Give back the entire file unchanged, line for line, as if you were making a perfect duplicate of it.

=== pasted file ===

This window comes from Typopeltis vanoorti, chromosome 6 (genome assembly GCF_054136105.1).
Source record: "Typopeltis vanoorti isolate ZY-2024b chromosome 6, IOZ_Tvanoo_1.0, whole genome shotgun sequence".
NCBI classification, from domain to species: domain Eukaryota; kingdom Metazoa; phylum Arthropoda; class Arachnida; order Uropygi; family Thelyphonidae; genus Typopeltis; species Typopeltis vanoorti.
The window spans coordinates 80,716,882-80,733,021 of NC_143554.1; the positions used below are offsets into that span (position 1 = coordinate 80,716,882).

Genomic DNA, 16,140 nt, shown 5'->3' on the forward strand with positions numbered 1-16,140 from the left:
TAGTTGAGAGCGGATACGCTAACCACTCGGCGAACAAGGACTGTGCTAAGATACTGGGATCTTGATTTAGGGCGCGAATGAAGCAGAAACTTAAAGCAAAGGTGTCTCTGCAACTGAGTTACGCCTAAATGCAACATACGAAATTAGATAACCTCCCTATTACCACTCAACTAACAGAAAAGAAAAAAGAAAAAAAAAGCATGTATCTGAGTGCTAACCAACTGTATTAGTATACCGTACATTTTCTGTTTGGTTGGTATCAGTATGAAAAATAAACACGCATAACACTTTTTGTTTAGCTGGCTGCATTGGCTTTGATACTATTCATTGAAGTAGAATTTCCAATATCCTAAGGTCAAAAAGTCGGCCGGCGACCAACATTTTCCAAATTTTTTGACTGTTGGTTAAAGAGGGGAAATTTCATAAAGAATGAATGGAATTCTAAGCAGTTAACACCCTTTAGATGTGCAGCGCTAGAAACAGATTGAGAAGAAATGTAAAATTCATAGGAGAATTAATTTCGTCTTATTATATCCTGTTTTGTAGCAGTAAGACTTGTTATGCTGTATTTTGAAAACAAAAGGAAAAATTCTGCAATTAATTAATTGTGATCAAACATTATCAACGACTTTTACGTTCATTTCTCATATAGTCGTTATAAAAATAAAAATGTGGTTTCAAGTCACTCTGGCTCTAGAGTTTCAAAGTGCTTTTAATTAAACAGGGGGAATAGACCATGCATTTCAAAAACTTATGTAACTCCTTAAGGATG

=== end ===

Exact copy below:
This window comes from Typopeltis vanoorti, chromosome 6 (genome assembly GCF_054136105.1).
Source record: "Typopeltis vanoorti isolate ZY-2024b chromosome 6, IOZ_Tvanoo_1.0, whole genome shotgun sequence".
NCBI classification, from domain to species: domain Eukaryota; kingdom Metazoa; phylum Arthropoda; class Arachnida; order Uropygi; family Thelyphonidae; genus Typopeltis; species Typopeltis vanoorti.
The window spans coordinates 80,716,882-80,733,021 of NC_143554.1; the positions used below are offsets into that span (position 1 = coordinate 80,716,882).

Genomic DNA, 16,140 nt, shown 5'->3' on the forward strand with positions numbered 1-16,140 from the left:
TAGTTGAGAGCGGATACGCTAACCACTCGGCGAACAAGGACTGTGCTAAGATACTGGGATCTTGATTTAGGGCGCGAATGAAGCAGAAACTTAAAGCAAAGGTGTCTCTGCAACTGAGTTACGCCTAAATGCAACATACGAAATTAGATAACCTCCCTATTACCACTCAACTAACAGAAAAGAAAAAAGAAAAAAAAAGCATGTATCTGAGTGCTAACCAACTGTATTAGTATACCGTACATTTTCTGTTTGGTTGGTATCAGTATGAAAAATAAACACGCATAACACTTTTTGTTTAGCTGGCTGCATTGGCTTTGATACTATTCATTGAAGTAGAATTTCCAATATCCTAAGGTCAAAAAGTCGGCCGGCGACCAACATTTTCCAAATTTTTTGACTGTTGGTTAAAGAGGGGAAATTTCATAAAGAATGAATGGAATTCTAAGCAGTTAACACCCTTTAGATGTGCAGCGCTAGAAACAGATTGAGAAGAAATGTAAAATTCATAGGAGAATTAATTTCGTCTTATTATATCCTGTTTTGTAGCAGTAAGACTTGTTATGCTGTATTTTGAAAACAAAAGGAAAAATTCTGCAATTAATTAATTGTGATCAAACATTATCAACGACTTTTACGTTCATTTCTCATATAGTCGTTATAAAAATAAAAATGTGGTTTCAAGTCACTCTGGCTCTAGAGTTTCAAAGTGCTTTTAATTAAACAGGGGGAATAGACCATGCATTTCAAAAACTTATGTAACTCCTTAAGGATG